Test-Taking or Not in the Early Years
By Anne Santa (School Psychologist)
with Beth Handler and Beth O’Mara (Learning Specialists)
How does a test score describe a 5-year-old? Too narrowly and oftentimes un- fairly would be Bank Street’s answer. From the onset, Bank Street has dedicated its efforts to teach and attend to the needs of the whole child. As a result, our admis- sions process focuses on getting to know children in the context of their play and their interactions in small groups, as opposed to examining their test scores. Bank Street has a long tradition of observing and recording behavior in order to get to know children, and our mission guides us as we begin to assess the possibility of a good fit between a child and our progressive school. This initial admissions conversation is the beginning of the school and parent partnership, which extends from the admis- sions process to a child’s graduation.
Since 1919, when Bank Street College of Education was known as the Bureau of Educational Experiments and established a nursery school, we have worked hard to admit children who we think are ready to learn in a school that uses active learning characterized by collaboration among children and adults and interactions with a va- riety of materials and methods. Thus, the learning includes the experiential compo- nent of students constructing their own meaning by having to explain their journeys to their conclusions. This is quite different from answering questions on a standard- ized test on which an answer is either right or wrong, wherein the teacher or assessor is not trained to participate in extended conversations about the reasoning behind children’s thinking.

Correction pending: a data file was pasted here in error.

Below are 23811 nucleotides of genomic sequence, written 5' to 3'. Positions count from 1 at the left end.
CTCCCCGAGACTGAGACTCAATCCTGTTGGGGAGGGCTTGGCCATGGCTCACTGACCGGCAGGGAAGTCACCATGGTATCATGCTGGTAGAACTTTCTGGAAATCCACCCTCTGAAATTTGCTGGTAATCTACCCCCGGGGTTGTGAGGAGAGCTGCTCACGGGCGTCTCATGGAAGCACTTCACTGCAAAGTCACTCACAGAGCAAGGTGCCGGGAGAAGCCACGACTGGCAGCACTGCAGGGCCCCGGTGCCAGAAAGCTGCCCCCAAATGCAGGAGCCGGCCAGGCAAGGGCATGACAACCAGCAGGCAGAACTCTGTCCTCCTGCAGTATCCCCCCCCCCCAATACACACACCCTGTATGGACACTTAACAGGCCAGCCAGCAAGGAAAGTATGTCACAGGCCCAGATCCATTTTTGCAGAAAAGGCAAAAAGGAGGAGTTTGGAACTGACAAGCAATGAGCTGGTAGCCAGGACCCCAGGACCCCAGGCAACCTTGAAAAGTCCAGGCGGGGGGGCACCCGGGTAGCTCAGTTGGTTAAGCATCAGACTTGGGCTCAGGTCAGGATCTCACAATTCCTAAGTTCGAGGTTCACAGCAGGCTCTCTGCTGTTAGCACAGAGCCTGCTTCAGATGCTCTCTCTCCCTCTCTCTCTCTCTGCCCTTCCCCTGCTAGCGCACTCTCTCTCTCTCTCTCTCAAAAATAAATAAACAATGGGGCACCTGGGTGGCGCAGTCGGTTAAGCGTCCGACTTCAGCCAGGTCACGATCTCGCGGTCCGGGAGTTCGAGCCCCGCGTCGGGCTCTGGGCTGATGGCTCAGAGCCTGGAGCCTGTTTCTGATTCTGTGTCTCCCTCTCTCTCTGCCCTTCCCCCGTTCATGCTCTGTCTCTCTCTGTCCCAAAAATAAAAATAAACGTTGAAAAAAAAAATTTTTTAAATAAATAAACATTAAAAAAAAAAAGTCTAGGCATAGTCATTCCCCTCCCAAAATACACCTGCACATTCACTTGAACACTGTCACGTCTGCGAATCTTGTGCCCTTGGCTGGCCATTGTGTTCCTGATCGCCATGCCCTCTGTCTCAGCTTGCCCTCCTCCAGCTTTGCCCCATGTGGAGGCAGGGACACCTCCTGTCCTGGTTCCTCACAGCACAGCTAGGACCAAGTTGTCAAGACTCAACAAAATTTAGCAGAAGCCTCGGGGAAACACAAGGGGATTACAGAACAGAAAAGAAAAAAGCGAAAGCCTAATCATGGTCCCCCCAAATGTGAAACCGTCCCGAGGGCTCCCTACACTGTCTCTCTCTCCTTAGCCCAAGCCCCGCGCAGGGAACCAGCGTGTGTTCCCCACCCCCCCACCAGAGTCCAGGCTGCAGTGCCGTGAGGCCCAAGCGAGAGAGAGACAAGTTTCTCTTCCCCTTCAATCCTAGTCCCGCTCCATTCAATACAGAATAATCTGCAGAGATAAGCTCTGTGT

To be ready to learn in a Lower School classroom at Bank Street, a child needs to enjoy others, to be able to talk about his/her own thoughts, feelings and ideas, and to be able to self regulate in an age-appropriate fashion. The social learning that oc- curs in a progressive school forms a large part of a child’s growth, and to determine whether or not Bank Street would be a good fit, it only makes sense that a large part of the admissions process involves social and cooperative experiences. In the process we ask children to spend time playing and executing several teacher-directed tasks in order for the admissions committee to get to know the children. These observations are then shared with parents in order to see similarities and differences between home behavior.
As brain research has borne out, so much of learning is experiential and emotion- ally based. Children are naturally curious in environments where they feel nurtured, safe and stimulated, and our job as educators is to create those environments. To learn, work and grow in those environments we look for groups of children with a wide range of interests, temperaments, and a wide representation of backgrounds and cultures. Reducing the admissions process to the measure of a test score would not enable us to accomplish this goal.
In a school where “the whole child” is our focus, we are eager to see what each child brings in terms of passion and gift. At Bank Street, it might be the girl who builds a “stadium” when she transforms her cardboard box for the first grade’s Box City, or the boy who loves to talk and write books about what he is learning. These individual flames of interest and skill are also what we look for in Admissions and what we strive to cultivate in a each child’s school years. No test can tell that story.